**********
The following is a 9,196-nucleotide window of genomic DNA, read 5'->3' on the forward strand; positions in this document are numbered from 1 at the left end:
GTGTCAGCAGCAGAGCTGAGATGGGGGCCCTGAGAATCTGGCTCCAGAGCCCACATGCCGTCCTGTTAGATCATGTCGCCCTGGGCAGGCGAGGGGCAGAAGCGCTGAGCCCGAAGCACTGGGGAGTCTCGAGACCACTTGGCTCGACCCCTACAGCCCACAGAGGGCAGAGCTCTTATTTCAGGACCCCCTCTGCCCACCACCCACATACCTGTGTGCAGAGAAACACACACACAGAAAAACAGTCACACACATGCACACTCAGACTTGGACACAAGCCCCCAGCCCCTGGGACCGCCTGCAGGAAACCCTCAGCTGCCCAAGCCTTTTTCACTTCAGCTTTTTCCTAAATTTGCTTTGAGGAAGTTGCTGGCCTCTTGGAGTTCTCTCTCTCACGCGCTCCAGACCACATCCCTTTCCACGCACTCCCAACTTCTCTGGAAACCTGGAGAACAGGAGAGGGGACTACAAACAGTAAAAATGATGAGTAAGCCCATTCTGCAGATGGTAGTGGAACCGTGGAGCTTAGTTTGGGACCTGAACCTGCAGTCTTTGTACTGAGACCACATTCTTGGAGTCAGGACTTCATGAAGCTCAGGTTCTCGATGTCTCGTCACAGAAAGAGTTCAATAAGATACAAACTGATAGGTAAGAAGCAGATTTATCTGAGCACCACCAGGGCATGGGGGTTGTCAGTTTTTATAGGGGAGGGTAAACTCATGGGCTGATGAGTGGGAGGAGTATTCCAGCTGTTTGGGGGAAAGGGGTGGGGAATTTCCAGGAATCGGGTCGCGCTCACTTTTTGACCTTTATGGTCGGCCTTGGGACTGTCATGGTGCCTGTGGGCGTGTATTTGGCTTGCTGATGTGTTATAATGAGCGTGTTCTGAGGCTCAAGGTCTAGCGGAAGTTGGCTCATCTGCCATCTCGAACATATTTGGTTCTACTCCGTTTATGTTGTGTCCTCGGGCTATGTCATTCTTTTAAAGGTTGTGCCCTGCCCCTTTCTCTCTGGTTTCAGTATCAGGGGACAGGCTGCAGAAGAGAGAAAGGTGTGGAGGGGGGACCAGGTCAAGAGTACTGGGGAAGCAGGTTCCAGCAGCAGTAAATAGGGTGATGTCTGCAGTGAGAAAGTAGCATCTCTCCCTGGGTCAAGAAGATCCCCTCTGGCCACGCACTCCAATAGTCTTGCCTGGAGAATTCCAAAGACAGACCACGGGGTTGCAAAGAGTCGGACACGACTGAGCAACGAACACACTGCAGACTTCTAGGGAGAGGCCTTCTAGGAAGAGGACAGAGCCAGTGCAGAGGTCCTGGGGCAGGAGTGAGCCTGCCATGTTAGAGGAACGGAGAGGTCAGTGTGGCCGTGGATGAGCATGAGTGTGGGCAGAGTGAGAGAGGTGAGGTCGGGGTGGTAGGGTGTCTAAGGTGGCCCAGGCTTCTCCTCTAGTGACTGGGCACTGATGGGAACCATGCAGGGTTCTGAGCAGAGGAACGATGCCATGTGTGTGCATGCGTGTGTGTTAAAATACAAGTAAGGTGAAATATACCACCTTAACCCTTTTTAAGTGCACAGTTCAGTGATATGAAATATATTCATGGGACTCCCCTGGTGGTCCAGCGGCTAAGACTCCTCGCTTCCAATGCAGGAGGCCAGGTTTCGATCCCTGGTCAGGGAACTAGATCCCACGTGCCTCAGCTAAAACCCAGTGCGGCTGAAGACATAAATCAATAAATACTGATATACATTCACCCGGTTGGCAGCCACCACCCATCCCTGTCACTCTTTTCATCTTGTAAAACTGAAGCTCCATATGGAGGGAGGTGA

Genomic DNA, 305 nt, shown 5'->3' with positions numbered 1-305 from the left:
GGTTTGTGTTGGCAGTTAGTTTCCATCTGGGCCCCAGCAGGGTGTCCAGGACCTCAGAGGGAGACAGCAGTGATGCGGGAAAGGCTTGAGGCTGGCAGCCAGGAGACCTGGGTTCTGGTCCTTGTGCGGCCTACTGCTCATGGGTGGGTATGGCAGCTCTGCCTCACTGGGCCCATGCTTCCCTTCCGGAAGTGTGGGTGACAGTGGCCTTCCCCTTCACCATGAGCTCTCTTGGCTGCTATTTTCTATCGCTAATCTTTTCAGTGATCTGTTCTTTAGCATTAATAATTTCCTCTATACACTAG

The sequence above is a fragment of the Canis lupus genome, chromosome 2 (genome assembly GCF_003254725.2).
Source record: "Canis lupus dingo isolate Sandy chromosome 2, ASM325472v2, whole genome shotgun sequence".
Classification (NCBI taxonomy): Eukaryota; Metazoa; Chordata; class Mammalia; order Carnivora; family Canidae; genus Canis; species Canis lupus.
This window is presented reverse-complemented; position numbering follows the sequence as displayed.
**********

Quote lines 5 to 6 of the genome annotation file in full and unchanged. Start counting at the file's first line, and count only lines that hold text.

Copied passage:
The sequence above is a fragment of the Canis lupus genome, chromosome 2 (genome assembly GCF_003254725.2).
Source record: "Canis lupus dingo isolate Sandy chromosome 2, ASM325472v2, whole genome shotgun sequence".